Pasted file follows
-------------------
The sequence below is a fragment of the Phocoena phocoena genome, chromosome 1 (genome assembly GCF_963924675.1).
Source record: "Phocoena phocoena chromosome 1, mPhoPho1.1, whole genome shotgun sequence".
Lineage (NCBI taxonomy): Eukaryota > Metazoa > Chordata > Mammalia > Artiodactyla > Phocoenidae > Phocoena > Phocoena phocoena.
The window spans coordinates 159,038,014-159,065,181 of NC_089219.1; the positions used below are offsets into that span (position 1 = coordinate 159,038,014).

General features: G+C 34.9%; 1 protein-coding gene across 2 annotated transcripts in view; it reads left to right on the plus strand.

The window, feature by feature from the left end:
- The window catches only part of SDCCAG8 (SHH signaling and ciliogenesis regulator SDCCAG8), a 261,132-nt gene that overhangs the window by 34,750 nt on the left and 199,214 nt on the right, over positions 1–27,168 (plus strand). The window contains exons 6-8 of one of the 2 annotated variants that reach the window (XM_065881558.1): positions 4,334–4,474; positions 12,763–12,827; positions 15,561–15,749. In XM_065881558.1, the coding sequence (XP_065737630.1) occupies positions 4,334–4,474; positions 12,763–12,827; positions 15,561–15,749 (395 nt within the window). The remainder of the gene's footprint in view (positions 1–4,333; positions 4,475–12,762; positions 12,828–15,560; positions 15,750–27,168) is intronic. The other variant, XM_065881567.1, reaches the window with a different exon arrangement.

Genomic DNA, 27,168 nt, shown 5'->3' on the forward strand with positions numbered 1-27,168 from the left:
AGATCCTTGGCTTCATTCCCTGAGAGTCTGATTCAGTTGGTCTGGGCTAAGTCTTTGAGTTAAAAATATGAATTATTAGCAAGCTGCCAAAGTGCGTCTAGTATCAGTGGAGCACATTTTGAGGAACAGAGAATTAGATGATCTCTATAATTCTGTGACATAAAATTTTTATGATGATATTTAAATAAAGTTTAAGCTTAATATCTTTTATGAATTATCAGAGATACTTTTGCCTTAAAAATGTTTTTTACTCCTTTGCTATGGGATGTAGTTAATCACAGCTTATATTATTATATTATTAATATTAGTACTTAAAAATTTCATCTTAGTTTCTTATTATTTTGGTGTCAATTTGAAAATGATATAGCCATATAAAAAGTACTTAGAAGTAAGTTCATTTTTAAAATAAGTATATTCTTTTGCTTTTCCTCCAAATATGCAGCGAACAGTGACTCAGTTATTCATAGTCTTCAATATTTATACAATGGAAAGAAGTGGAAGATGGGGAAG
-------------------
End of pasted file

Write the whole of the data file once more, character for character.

The sequence below is a fragment of the Phocoena phocoena genome, chromosome 1 (genome assembly GCF_963924675.1).
Source record: "Phocoena phocoena chromosome 1, mPhoPho1.1, whole genome shotgun sequence".
Lineage (NCBI taxonomy): Eukaryota > Metazoa > Chordata > Mammalia > Artiodactyla > Phocoenidae > Phocoena > Phocoena phocoena.
The window spans coordinates 159,038,014-159,065,181 of NC_089219.1; the positions used below are offsets into that span (position 1 = coordinate 159,038,014).

General features: G+C 34.9%; 1 protein-coding gene across 2 annotated transcripts in view; it reads left to right on the plus strand.

The window, feature by feature from the left end:
- The window catches only part of SDCCAG8 (SHH signaling and ciliogenesis regulator SDCCAG8), a 261,132-nt gene that overhangs the window by 34,750 nt on the left and 199,214 nt on the right, over positions 1–27,168 (plus strand). The window contains exons 6-8 of one of the 2 annotated variants that reach the window (XM_065881558.1): positions 4,334–4,474; positions 12,763–12,827; positions 15,561–15,749. In XM_065881558.1, the coding sequence (XP_065737630.1) occupies positions 4,334–4,474; positions 12,763–12,827; positions 15,561–15,749 (395 nt within the window). The remainder of the gene's footprint in view (positions 1–4,333; positions 4,475–12,762; positions 12,828–15,560; positions 15,750–27,168) is intronic. The other variant, XM_065881567.1, reaches the window with a different exon arrangement.

Genomic DNA, 27,168 nt, shown 5'->3' on the forward strand with positions numbered 1-27,168 from the left:
AGATCCTTGGCTTCATTCCCTGAGAGTCTGATTCAGTTGGTCTGGGCTAAGTCTTTGAGTTAAAAATATGAATTATTAGCAAGCTGCCAAAGTGCGTCTAGTATCAGTGGAGCACATTTTGAGGAACAGAGAATTAGATGATCTCTATAATTCTGTGACATAAAATTTTTATGATGATATTTAAATAAAGTTTAAGCTTAATATCTTTTATGAATTATCAGAGATACTTTTGCCTTAAAAATGTTTTTTACTCCTTTGCTATGGGATGTAGTTAATCACAGCTTATATTATTATATTATTAATATTAGTACTTAAAAATTTCATCTTAGTTTCTTATTATTTTGGTGTCAATTTGAAAATGATATAGCCATATAAAAAGTACTTAGAAGTAAGTTCATTTTTAAAATAAGTATATTCTTTTGCTTTTCCTCCAAATATGCAGCGAACAGTGACTCAGTTATTCATAGTCTTCAATATTTATACAATGGAAAGAAGTGGAAGATGGGGAAG